July 15, 2019


Pondering Pigouvian possibilities (Skakel McCooey, 7/15/19, CapX)

Pigou, one of founding members of the Economics department at Cambridge, focused his work on externalities -- consequences of activities that affect third parties but are often not reflected in the cost of the goods or services involved. Because these externalities are effectively "market failures", Pigou suggested imposing taxes to raise the price associated with these actions. Therefore, activities that carry negative externalities would be disincentivised and their price would be, more or less, correct. [...]

The irony is that Pigouvian "taxes" hardly deserve their title. Unlike most other taxes, which warp the market, Pigou's creation corrects a market flaw to reflect the true price of harmful actions.

To Republican politicians, a Pigouvian tax by any other name would certainly smell sweeter. Perhaps a simple re-brand to a "Carbon Correction" could dissociate the negative connotation of the word "tax" from positive action of curbing climate change.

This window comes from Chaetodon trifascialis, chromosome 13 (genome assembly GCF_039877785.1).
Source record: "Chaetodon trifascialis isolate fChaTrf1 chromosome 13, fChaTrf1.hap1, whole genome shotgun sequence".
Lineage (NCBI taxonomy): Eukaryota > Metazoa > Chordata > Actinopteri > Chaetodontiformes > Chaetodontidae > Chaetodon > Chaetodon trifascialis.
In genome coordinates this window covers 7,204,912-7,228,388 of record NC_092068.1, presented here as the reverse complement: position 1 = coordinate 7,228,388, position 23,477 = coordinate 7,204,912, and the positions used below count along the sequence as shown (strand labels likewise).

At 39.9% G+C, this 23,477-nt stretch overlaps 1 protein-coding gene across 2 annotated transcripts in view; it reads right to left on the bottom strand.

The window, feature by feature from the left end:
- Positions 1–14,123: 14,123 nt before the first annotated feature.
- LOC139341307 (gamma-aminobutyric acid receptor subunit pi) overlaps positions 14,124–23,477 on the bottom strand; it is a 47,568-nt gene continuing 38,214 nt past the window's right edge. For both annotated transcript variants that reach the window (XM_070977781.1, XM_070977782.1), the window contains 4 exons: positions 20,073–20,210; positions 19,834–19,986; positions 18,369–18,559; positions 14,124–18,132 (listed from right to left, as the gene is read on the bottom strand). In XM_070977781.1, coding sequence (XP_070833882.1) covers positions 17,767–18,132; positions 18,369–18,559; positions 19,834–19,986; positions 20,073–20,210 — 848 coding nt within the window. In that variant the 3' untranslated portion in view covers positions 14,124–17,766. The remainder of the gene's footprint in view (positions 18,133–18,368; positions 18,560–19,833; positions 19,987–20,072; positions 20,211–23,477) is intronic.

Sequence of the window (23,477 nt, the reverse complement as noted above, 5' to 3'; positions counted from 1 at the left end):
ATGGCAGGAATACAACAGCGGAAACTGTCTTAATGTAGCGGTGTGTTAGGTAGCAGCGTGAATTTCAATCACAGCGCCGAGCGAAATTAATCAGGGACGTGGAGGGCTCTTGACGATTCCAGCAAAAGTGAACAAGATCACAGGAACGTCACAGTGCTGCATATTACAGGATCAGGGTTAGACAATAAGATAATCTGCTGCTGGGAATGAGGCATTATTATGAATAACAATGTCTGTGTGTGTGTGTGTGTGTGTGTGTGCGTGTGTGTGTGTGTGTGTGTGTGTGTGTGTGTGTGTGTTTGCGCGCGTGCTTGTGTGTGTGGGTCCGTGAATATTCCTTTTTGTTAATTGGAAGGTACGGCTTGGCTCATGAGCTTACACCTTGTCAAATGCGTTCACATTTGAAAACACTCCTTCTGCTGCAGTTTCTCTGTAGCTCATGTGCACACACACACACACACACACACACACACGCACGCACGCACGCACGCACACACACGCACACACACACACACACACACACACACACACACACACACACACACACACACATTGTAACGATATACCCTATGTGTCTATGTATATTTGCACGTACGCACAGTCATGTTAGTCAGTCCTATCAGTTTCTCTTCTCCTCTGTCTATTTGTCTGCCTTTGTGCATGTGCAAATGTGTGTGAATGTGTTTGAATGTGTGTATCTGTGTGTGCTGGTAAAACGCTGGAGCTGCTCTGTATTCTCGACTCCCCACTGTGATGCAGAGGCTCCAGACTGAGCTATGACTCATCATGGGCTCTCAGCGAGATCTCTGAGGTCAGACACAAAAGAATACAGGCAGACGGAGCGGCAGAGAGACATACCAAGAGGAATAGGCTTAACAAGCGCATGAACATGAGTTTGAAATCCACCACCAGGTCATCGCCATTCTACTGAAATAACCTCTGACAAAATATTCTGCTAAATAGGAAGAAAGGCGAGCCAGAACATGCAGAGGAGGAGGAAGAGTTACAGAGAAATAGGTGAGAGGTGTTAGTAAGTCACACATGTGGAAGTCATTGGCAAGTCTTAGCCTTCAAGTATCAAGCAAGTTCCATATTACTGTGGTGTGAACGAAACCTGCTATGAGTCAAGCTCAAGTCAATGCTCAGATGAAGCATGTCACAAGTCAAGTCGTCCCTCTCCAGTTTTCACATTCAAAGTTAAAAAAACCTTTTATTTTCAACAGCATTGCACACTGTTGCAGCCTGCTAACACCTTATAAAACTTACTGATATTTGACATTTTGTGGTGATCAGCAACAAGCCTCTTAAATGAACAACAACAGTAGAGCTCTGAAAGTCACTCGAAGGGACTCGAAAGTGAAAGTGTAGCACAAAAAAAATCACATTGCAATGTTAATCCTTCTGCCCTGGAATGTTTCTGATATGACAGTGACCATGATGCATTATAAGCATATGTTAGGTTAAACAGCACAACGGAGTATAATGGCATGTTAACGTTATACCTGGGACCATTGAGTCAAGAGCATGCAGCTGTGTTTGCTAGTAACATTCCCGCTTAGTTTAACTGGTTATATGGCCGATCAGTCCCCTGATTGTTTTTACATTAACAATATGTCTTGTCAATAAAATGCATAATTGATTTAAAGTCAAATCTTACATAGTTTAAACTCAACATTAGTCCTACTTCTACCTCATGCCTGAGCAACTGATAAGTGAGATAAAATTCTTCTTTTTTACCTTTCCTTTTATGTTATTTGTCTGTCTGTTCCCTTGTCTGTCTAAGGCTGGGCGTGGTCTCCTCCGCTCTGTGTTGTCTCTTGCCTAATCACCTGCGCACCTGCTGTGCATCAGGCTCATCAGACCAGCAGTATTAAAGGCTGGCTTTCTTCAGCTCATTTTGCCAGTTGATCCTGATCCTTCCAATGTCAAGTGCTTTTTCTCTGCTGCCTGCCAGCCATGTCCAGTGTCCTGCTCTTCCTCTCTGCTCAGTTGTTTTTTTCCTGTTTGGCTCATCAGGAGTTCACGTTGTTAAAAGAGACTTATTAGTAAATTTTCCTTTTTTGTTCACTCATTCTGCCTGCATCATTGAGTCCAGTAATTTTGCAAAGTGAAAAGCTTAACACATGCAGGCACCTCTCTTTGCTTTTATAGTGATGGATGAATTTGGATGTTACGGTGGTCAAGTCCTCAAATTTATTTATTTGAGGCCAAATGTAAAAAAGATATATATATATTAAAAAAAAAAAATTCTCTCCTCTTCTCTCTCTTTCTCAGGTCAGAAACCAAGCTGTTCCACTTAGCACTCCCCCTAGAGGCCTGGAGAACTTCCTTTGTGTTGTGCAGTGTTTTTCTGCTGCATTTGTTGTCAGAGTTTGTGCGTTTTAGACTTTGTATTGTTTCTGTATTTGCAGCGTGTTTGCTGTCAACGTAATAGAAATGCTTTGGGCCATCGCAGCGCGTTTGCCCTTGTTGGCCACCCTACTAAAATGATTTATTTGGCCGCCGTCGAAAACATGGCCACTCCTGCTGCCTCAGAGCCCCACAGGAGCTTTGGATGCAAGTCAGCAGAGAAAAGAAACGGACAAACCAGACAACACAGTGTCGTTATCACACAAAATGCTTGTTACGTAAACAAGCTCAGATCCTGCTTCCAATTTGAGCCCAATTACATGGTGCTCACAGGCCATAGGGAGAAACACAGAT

Labels aside, some conservative groups have already jumped on board.

While many proposals exist, one which is especially popular is from the Climate Leadership Council (CLC) -- a conservative group -- which prices carbon at $40 per ton and gradually increase each year. This fee would be imposed at the point where fossil fuels enter the environment -- the mine, well, or port. The returns would be rebated to the American public.

A clever "border carbon adjustment" would add a fee on foreign goods entering the US from countries that did not tax carbon. This would not only keep domestic goods competitive, but also incentivise trading partners -- like China and India, who have significant emissions -- to set ambitious prices on carbon as well.

As plans like these begin to emerge from conservative groups, the tide in the Republican Party may be shifting. Polling by Republican opinion guru Frank Luntz -- who championed the term "climate change" as a less "frightening" alternative to "global warming"-- suggests that the CLC plan enjoys 2-1 support among Republican voters, including 75 per cent support with GOP voters under 40.

Posted by at July 15, 2019 6:32 PM